An observational study of two rehabilitation strategies for patients with chronic pain, focusing on sick leave at one-year follow-up
Daniel Merrick, Gunnevi Sundelin, Britt-Marie Stålnacke
Department of Community Medicine and Rehabilitation, Rehabilitation Medicine, Umeå University, SE-901 87 Umeå, Sweden
Objective: To follow up 2 rehabilitation strategies for patients with chronic pain: a 2-day interdisciplinary team assessment followed by either (i) a 4-week outpatient multimodal rehabilitation programme, or (ii) a subsequent rehabilitation plan.
Methods: After a 2-day interdisciplinary team assessment at our pain rehabilitation clinic, 296 consecutive patients were selected to undergo either multimodal rehabilitation programme (n = 76) or rehabilitation plan (n = 220). They completed questionnaires regarding beliefs about the future (only at assessment), Multidimensional Pain Inventory and sick leave, both at assessment, and at 1-year follow-up.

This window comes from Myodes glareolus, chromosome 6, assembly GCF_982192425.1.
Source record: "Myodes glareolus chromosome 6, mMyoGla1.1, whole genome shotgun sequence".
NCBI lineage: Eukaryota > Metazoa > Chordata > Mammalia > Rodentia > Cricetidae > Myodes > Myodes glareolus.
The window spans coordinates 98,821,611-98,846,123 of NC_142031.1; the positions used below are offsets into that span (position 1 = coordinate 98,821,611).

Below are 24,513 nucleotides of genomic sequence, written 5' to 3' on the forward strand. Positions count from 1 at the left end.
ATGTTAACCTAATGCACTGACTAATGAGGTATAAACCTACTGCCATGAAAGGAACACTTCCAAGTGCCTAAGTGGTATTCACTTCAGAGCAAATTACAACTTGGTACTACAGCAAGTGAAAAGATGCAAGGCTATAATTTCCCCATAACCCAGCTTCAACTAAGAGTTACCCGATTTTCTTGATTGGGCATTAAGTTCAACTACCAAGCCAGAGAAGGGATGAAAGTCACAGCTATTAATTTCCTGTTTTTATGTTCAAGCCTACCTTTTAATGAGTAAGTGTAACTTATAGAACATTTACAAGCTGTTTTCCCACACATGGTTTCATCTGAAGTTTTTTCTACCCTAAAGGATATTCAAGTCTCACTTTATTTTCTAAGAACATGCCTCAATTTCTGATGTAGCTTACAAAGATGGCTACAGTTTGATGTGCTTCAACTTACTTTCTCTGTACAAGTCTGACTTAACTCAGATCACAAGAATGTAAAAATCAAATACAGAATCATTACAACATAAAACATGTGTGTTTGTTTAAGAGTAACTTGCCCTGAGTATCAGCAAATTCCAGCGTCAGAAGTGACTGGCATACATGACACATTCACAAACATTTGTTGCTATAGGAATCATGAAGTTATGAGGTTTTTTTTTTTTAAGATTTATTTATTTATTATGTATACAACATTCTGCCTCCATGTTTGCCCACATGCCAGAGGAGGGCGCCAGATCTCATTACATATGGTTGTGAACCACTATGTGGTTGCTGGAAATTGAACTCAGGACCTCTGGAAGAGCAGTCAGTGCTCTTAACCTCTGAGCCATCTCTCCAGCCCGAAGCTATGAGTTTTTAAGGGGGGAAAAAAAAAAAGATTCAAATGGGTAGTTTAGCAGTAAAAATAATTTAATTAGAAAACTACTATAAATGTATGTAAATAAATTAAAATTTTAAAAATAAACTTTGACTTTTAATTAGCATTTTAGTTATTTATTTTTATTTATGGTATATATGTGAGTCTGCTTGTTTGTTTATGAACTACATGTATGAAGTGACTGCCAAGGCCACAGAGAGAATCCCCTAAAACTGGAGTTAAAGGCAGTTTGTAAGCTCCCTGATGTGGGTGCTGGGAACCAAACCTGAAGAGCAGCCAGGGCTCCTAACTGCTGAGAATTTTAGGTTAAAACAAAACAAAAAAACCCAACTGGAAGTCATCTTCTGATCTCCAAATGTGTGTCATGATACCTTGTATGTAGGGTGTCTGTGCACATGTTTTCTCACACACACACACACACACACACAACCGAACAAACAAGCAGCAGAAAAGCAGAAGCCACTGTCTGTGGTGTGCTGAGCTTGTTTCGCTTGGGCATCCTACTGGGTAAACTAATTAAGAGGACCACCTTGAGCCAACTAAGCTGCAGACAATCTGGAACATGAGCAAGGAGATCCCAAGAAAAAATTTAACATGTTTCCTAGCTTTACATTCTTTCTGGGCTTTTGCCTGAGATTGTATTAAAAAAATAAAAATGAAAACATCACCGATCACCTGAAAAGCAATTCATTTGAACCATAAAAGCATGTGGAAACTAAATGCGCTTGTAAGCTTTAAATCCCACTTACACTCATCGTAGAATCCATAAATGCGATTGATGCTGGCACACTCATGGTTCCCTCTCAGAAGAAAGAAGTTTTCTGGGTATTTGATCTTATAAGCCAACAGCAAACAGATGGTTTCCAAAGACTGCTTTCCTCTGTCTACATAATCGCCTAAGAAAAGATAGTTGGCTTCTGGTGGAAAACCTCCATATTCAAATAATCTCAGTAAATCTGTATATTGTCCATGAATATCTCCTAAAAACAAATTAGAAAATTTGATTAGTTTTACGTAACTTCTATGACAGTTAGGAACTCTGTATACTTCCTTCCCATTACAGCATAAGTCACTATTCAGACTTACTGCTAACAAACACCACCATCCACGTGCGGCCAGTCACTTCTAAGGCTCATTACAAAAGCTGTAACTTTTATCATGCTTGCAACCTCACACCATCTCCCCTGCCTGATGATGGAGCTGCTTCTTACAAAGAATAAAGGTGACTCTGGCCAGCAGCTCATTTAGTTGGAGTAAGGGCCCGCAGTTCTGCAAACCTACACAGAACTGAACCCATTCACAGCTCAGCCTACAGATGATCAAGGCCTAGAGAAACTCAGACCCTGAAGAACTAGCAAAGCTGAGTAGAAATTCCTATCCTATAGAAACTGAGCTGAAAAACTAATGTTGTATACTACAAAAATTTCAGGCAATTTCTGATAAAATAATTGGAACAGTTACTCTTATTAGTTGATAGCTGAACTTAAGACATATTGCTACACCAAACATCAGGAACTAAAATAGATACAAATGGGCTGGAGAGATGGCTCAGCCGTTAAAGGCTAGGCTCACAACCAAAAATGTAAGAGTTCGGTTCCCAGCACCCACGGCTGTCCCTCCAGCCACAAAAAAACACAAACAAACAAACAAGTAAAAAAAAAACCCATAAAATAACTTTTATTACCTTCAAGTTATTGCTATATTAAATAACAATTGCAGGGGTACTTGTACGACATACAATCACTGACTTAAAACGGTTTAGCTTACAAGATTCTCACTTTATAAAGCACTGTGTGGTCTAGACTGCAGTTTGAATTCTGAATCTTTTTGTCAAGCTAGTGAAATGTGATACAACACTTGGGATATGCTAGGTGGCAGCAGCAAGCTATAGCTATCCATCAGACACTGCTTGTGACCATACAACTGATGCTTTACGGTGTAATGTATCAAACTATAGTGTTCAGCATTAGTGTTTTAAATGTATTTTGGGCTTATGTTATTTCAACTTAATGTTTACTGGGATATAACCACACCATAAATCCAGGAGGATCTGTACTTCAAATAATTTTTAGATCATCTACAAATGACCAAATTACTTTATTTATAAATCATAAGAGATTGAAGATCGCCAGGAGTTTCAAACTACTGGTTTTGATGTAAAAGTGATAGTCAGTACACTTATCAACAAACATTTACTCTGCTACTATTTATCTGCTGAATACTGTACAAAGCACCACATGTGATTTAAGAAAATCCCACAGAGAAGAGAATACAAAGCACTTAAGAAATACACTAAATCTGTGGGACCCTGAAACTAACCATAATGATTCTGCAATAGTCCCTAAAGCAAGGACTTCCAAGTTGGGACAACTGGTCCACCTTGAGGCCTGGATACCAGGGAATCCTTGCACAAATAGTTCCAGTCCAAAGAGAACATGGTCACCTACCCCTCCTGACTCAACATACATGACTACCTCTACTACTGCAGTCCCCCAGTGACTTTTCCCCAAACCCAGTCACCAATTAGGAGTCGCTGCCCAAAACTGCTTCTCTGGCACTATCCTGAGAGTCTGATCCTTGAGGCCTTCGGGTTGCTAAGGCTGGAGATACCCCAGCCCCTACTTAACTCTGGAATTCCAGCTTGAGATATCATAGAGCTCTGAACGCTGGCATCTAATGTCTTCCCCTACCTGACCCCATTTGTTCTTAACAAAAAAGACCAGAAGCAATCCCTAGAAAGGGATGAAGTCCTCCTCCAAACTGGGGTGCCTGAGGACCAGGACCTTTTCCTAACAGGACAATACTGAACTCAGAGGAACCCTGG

Results: Both the rehabilitation plan and multimodal rehabilitation programme groups improved significantly as regards decreased sick leave and the Multidimensional Pain Inventory scales Pain severity, Interference, and Support. The multimodal rehabilitation programme group also improved significantly regarding Life control and Affective distress. For men, low disability level and for women a positive expectation about work was associated with no sick leave at follow-up.
Conclusion: The multimodal rehabilitation programme had long-term positive effects on sick leave and all Multidimensional Pain Inventory scales. However, a less intense intervention (rehabilitation plan) with follow-up in primary care can decrease levels of sick leave and improve some Multidimensional Pain Inventory scales. An interdisciplinary team assessment of patients with chronic pain seems to be useful for selecting which patients should undergo different rehabilitation interventions.
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